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"You Shmoopin' me? You Shmoopin' me?"
While other directors make movies with bombs that go off in the sky, under the water, and in your face, with Martin Scorsese, all of the explosions turn inward. The moment of epiphany is the implicit discovery of man at his most base. Scorsese seems to have an escalator that leads directly to some higher power, undoubtedly delivered to him from his early childhood as an altar boy and devout member of the Catholic Church. His diminutive stature gave him a unique perspective on the violent frailties that human beings must conquer in order to discover themselves and each other. The beasts Scorsese likes to taunt are those of frustration, anger, alienation, sexual isolation, and despair. But despite his dark subject material, beneath all of his films is a force that somehow seems to rise up in the grimmest crises. That force distinguishes an elite few from the legions of mediocrity, drawing us like gravity to a kind of shared acceptance. That force is...a raging bull.
With his infectious enthusiasm for cinema, religious devotion to craft and unmistakable New York mannerisms, Martin Scorsese has become one of film's best-loved directors, and a master of the art form. A workaholic with more than three dozen feature films under his belt (and, famously, just one Best Director Academy Award) Scorsese is associated with gritty dramas like Taxi Driver, Raging Bull, Goodfellas and The Departed. But his real passion lies in exploring the murky gray areas of morality, and he has explored those themes in settings as diverse as the 19th century New York of The Age of Innocence and the Biblical Mideast of The Last Temptation of Christ. More than just the criminal underworld, New York City or any of the other themes that frequently appear in his work, Scorsese is a master of filming the conflicts in the human soul.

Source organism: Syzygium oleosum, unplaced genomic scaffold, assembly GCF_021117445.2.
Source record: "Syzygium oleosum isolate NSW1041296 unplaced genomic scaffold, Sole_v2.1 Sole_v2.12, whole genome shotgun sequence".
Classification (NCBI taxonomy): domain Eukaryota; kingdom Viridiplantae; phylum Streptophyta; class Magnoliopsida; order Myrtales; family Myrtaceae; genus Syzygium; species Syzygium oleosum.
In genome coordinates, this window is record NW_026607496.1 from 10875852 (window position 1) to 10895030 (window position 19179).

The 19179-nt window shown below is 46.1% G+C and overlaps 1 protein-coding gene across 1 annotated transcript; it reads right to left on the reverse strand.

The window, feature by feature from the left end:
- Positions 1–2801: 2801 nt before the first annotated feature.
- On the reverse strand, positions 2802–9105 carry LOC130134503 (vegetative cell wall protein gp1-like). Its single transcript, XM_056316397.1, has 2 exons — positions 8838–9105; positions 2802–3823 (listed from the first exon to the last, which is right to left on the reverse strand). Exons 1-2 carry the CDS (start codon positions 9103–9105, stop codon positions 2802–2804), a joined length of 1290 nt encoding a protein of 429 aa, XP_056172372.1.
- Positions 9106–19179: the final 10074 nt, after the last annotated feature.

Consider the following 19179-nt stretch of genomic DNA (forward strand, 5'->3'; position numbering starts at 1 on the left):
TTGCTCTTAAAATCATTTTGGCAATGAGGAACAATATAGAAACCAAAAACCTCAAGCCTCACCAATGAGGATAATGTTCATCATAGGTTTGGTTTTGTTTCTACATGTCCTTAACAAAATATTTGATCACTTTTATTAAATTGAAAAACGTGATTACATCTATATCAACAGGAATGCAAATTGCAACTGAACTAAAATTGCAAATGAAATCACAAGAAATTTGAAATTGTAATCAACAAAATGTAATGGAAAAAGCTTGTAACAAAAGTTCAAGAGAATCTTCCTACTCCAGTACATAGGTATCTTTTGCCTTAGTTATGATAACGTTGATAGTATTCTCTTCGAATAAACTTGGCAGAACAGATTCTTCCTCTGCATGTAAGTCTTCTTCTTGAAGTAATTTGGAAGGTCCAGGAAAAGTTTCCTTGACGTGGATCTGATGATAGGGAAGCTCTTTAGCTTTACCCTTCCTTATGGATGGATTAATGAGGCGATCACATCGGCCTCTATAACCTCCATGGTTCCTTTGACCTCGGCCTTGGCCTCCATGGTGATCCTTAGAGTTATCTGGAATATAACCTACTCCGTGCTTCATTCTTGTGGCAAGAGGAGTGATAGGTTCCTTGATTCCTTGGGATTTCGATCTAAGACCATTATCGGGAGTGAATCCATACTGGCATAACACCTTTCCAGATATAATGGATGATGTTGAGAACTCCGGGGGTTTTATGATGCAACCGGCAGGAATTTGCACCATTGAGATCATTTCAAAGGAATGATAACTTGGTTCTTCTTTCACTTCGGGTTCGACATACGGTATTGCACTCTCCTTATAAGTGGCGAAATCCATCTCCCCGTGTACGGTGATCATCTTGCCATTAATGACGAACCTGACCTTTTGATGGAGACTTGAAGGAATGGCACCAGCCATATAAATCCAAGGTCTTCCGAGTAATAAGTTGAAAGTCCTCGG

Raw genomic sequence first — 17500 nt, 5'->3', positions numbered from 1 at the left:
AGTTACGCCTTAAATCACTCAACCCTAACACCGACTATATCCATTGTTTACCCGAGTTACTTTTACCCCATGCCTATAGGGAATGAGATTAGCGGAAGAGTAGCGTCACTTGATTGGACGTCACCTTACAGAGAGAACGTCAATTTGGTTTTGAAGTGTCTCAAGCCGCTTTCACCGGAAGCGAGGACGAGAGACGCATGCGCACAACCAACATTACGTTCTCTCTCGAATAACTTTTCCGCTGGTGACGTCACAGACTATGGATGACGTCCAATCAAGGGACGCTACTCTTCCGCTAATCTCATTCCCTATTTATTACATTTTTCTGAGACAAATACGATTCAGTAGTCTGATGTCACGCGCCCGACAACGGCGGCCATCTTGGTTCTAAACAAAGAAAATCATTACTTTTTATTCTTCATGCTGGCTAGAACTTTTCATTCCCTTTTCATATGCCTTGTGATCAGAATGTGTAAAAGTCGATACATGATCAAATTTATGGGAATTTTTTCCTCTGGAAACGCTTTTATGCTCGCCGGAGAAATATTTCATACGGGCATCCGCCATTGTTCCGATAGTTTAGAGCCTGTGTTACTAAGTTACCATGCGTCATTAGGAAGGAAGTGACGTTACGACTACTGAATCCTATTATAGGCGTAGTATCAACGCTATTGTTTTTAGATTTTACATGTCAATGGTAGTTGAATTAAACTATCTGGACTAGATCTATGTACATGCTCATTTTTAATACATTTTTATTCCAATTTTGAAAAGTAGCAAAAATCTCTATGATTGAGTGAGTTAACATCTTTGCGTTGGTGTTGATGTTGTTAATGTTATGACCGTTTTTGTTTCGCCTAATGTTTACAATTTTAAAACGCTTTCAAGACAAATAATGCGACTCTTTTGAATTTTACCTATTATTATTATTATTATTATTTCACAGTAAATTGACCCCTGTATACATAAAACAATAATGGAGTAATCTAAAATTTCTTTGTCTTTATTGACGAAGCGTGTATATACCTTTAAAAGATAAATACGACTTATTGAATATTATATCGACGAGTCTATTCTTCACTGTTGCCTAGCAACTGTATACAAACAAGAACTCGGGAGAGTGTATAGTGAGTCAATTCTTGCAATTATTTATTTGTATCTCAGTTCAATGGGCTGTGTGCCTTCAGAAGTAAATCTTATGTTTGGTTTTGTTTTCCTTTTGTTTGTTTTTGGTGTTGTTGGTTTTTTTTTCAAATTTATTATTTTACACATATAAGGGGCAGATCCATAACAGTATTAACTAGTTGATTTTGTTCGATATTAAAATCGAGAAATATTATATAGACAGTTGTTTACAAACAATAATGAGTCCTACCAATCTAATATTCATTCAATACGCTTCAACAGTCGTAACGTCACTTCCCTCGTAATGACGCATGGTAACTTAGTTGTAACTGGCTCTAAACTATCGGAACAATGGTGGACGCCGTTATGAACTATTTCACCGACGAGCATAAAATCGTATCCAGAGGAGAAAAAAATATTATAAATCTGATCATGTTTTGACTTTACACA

Scorsese's devotion to his work has not always been kind to his personal life. He's struggled with severe depression and substance abuse, and has been married five times. His entire life, Scorsese has said, "has been movies and religion. That's it. Nothing else."
Scorsese saved the difficult shots of Jesus' crucifixion in The Last Temptation of Christ for the end of filming. After the grueling shoot wrapped, a young production assistant accidentally exposed the only take of Jesus' reaction shot, played by actor Willem Dafoe. When Scorsese saw the washed-out image, however, he loved it, and it stayed in the film despite the protests of his longtime editor Thelma Schoonmaker.
Scorsese draws his own storyboards for his films.
Scorsese directed the 1987 music video for Michael Jackson's "Bad."
In the 1970s, Scorsese had a superstitious fear of the number 11. He refused to take flights whose numbers added up to 11, travel on the 11th of the month, or stay on the 11th floor of a hotel.
When John Hinckley, Jr., attempted to assassinate President Ronald Reagan in 1981, he cited as his motivation a desire to impress the actress Jodie Foster, whose child prostitute character in Taxi Driver he was obsessed with. Hinckley saw Taxi Driver at least 15 times in the theater.
Scorsese cast his own mother, Catherine, as the mother of Joe Pesci's character in Goodfellas. She has also had cameos in his films Casino, The Age of Innocence, Cape Fear, The King of Comedy, Mean Streets, Who's That Knocking at My Door and his first film, It's Not Just You, Murray!
The film critic Roger Ebert wrote a positive review of Scorsese's film Mean Streets in which he predicted that Scorsese could become the American version of Federico Fellini within a decade - a pretty big compliment. The next time the director met Ebert, he worriedly asked, "Do you really think it's going to take ten years?"
Roger Ebert, Scorsese by Ebert (2009)
The august film critic Roger Ebert recognized Scorsese's talent early, praising the young director as one of the next great directors. In this book of criticism, Ebert insightfully dissects what it is that makes a Scorsese film a Scorsese, and what it is that makes a Scorsese film great.